U.S. Conducts Test Ban Verification Experiment

November 2023

A team led by the U.S. National Nuclear Security Administration (NNSA) conducted an experiment using chemical high explosives and radiotracers in an underground tunnel on Oct. 18 to “validate new predictive explosive models” to improve the U.S. ability to detect low-yield nuclear explosions around the world.

In a statement issued shortly after the experiment, Corey Hinderstein, NNSA deputy administrator for defense nonproliferation, said, “These experiments…will help reduce global nuclear threats by improving the detection of underground nuclear explosive tests.”

According to the NNSA, seismic data collected from such experiments are made available to researchers around the globe.

The experiment at the government’s former nuclear test site in Nevada took place as Russia announced that it would withdraw its ratification of the 1996 Comprehensive Test Ban Treaty (CTBT), which prohibits nuclear test explosions.

As reported by Interfax, the deputy speaker of Russia’s upper house of parliament, Konstantin Kosachyov, said on Oct. 20 that there should be an international assessment to determine whether the NNSA’s announced experiment was compliant with the CTBT. “We do not know what exactly the Americans have blown up underground,” he said.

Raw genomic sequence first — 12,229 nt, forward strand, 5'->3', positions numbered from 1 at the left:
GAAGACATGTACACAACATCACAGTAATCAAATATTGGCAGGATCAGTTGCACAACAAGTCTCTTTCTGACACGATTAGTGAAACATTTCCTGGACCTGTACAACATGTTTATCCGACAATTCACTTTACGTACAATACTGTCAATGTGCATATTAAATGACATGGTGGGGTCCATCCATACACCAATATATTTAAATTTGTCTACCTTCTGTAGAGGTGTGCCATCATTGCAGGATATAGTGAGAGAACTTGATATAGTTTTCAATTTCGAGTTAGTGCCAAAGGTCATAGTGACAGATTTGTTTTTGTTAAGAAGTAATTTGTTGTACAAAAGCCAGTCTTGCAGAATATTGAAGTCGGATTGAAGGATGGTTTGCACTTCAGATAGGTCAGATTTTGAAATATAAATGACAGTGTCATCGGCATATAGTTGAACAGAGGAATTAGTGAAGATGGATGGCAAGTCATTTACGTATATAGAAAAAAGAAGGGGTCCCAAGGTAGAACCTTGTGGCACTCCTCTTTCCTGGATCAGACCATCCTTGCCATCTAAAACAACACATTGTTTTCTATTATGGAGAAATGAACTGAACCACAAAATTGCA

In response to a question about the experiment, Russian Deputy Foreign Minister Sergei Ryabkov said on Oct. 20 that if the experiment was an underground explosion using chemical explosives and “if this information is true—it is presently being verified—this does not involve a nuclear weapons testing, and this blast does not contradict either the U.S. moratorium on nuclear tests or the provisions” of the CTBT.

Senior U.S. officials, including NNSA Administrator Jill Hruby, have said that they are open to working with others to develop a regime that would allow reciprocal observation with radiation detection equipment at each other’s subcritical nuclear experiments to allow confirmation that the experiment was consistent with the CTBT. To date, such a dialogue has not begun.—DARYL G. KIMBALL